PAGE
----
The function may be called by the names: g04bbc or nag_anova_random.
In a completely randomized design the experimental material is divided into a number of units, or plots, to which a treatment can be applied. In a randomized block design the units are grouped into blocks so that the variation within blocks is less than the variation between blocks. If every treatment is applied to one plot in each block it is a complete block design. If there are fewer plots per block than treatments then the design will be an incomplete block design and may be balanced or partially balanced.
For a completely randomized design, with treatments and plots per treatment, the linear model is
where is the th observation for the th treatment, is the overall mean, is the effect of the th treatment and is the random error term. For a randomized block design, with treatments and blocks of plots, the linear model is
where is the effect of the th block and the notation indicates that the th treatment is applied to the th plot in the th block.
The completely randomized design gives rise to a one-way analysis of variance. The treatments do not have to be equally replicated, i.e., do not have to occur the same number of times. First the overall mean, , is computed and subtracted from the observations to give . The estimated treatment effects, are then computed as the treatment means of the mean adjusted observations, , and the treatment sum of squares can be computed from the sum of squares of the treatment totals of the divided by the number of observations per treatment total, . The final residuals are computed as , and, from the residuals, the residual sum of squares is calculated.
For the randomized block design the mean is computed and subtracted from the observations to give . The estimated block effects, ignoring treatment effects, , are then computed using the block means of the and the unadjusted sum of squares computed as the sum of squared block totals for the divided by number of plots per block, . The block adjusted observations are then computed as . In the case of the complete block design, with the same replication for each treatment within each block, the blocks and treatments are orthogonal, and so the treatment effects are estimated as the treatment means of the block adjusted observations, . The treatment sum of squares is computed as the sum of squared treatment totals of the divided by the number of replicates to the treatments, . Finally the residuals, and hence the residual sum of squares, are given by .
For a design without the same replication for each treatment within each block the treatments and the blocks will not be orthogonal, so the treatments adjusted for blocks need to be computed. The adjusted treatment effects are found as the solution to the equations
where is the vector of the treatment totals for block adjusted observations, , is a diagonal matrix with equal to the number of times the th treatment is replicated, and is the incidence matrix, with equal to the number of times treatment occurs in block . The solution to the equations can be written as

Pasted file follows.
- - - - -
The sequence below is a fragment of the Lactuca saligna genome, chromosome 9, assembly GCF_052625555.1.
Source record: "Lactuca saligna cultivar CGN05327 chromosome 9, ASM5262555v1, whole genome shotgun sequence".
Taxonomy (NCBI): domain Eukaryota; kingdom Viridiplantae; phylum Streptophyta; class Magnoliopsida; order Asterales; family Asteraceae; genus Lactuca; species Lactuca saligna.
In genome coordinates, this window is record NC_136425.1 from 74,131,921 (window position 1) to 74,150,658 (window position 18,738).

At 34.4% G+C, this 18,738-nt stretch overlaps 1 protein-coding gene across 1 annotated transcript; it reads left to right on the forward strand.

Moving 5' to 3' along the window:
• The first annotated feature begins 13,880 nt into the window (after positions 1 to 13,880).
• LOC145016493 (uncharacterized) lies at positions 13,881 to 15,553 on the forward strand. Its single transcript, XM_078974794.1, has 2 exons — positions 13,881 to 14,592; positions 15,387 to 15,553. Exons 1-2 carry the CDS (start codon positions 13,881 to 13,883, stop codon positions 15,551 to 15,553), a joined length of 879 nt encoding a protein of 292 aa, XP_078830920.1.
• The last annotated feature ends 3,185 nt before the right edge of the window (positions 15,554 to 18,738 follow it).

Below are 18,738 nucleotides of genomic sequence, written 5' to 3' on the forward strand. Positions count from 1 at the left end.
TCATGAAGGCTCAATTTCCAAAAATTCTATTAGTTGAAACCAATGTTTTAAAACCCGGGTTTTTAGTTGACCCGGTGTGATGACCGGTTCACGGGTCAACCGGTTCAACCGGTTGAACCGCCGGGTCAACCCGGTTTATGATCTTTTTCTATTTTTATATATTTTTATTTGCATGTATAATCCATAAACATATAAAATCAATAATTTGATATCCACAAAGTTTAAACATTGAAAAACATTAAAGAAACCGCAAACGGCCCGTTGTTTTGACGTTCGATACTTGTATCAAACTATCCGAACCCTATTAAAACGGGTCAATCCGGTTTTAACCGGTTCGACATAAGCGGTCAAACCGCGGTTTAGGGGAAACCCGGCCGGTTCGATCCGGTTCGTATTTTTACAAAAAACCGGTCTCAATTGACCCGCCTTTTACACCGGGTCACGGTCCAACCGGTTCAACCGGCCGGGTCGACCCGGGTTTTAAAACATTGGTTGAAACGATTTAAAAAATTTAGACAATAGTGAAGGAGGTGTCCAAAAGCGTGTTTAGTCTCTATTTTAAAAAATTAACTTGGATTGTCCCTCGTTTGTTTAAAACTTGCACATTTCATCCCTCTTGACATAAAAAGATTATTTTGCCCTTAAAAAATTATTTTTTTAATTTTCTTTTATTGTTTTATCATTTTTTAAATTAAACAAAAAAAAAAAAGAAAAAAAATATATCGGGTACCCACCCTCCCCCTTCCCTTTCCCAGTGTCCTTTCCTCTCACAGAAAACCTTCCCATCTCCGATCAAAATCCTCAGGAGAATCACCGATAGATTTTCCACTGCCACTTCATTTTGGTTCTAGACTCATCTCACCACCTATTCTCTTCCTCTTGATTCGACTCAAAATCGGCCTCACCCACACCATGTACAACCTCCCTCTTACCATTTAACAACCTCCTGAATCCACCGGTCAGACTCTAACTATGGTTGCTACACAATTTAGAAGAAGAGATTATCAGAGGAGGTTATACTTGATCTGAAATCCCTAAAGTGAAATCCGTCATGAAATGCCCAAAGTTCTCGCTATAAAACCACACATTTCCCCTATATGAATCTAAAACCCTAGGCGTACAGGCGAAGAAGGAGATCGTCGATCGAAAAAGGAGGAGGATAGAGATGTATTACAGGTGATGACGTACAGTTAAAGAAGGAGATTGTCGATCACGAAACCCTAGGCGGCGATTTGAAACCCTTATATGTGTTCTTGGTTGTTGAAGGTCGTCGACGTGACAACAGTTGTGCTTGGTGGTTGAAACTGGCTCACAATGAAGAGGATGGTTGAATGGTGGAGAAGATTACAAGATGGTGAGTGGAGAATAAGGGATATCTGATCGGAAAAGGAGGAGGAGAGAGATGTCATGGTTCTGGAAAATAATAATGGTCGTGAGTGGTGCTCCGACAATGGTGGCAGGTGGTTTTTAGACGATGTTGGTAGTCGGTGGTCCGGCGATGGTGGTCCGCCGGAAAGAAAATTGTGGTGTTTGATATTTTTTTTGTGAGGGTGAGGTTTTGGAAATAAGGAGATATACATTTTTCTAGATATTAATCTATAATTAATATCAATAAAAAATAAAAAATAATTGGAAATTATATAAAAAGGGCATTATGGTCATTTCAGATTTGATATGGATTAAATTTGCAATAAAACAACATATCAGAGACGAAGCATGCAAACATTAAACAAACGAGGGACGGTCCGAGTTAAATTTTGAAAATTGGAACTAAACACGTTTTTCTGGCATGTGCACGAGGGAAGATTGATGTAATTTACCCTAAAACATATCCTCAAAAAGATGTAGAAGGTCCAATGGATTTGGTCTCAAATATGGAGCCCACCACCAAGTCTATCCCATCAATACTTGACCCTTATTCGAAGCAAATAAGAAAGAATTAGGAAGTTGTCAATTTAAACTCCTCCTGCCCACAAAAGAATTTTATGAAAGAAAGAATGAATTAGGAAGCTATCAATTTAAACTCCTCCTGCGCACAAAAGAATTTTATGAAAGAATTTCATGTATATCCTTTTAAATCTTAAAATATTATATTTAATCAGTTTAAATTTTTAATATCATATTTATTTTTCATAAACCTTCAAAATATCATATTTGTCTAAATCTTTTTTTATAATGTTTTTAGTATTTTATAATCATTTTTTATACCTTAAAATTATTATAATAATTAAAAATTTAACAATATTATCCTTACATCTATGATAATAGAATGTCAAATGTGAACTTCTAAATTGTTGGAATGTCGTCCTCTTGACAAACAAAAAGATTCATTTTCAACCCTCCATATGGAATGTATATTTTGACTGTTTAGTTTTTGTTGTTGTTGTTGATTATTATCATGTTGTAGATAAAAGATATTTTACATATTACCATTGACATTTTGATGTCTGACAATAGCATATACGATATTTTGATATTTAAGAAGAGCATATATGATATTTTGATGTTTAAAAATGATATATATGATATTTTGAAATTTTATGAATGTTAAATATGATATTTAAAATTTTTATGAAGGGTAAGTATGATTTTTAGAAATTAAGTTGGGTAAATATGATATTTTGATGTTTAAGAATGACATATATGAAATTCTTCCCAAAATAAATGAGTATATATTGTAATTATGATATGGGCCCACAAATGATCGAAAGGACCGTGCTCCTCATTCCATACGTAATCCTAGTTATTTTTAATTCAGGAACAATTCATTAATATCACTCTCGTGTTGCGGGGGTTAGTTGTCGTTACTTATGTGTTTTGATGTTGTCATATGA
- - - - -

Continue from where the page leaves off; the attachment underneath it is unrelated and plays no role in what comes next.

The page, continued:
where is a generalized inverse of . The solution is found from the eigenvalue decomposition of . The residuals are first calculated by subtracting the estimated treatment effects from the block adjusted observations to give . However, since only the unadjusted block effects have been removed and blocks and treatments are not orthogonal, the block means of the have to be subtracted to give the correct residuals, and residual sum of squares.
The mean squares are computed as the sum of squares divided by the degrees of freedom. The degrees of freedom for the unadjusted blocks is , for the completely randomized and the complete block designs the degrees of freedom for the treatments is . In the general case the degrees of freedom for treatments is the rank of the matrix . The -statistic given by the ratio of the treatment mean square to the residual mean square tests the hypothesis
The standard errors for the difference in treatment effects, or treatment means, for the completely randomized or the complete block designs, are given by
where is the residual mean square and in the complete block design. In the general case the variances of the treatment effects are given by
from which the appropriate standard errors of the difference between treatment effects or the difference between adjusted means can be calculated.
In the complete block design all the information on the treatment effects is given by the within block analysis. In other designs there may be a loss of information due to the non-orthogonality of treatments and blocks. The efficiency of the within block analysis in these cases is given by the (canonical) efficiency factors, these are the nonzero eigenvalues of the matrix , divided by the number of replicates in the case of equal replication, or by the mean of the number of replicates in the unequally replicated case, see John (1987). If more than one eigenvalue is zero then the design is said to be disconnected and some treatments can only be compared using a between block analysis.
Cochran W G and Cox G M (1957) Experimental Designs Wiley
Davis O L (1978) The Design and Analysis of Industrial Experiments Longman
John J A (1987) Cyclic Designs Chapman and Hall
John J A and Quenouille M H (1977) Experiments: Design and Analysis Griffin
There are no blocks, i.e., it is a completely randomized design.
The data should be input by blocks, i.e., y must contain the observations for block 1 followed by the observations for block 2, etc.
The data is input in parallel with respect to blocks, i.e., must contain the first observation for block 1, must contain the first observation for block must contain the first observation for block iblock, must contain the second observation for block 1, etc.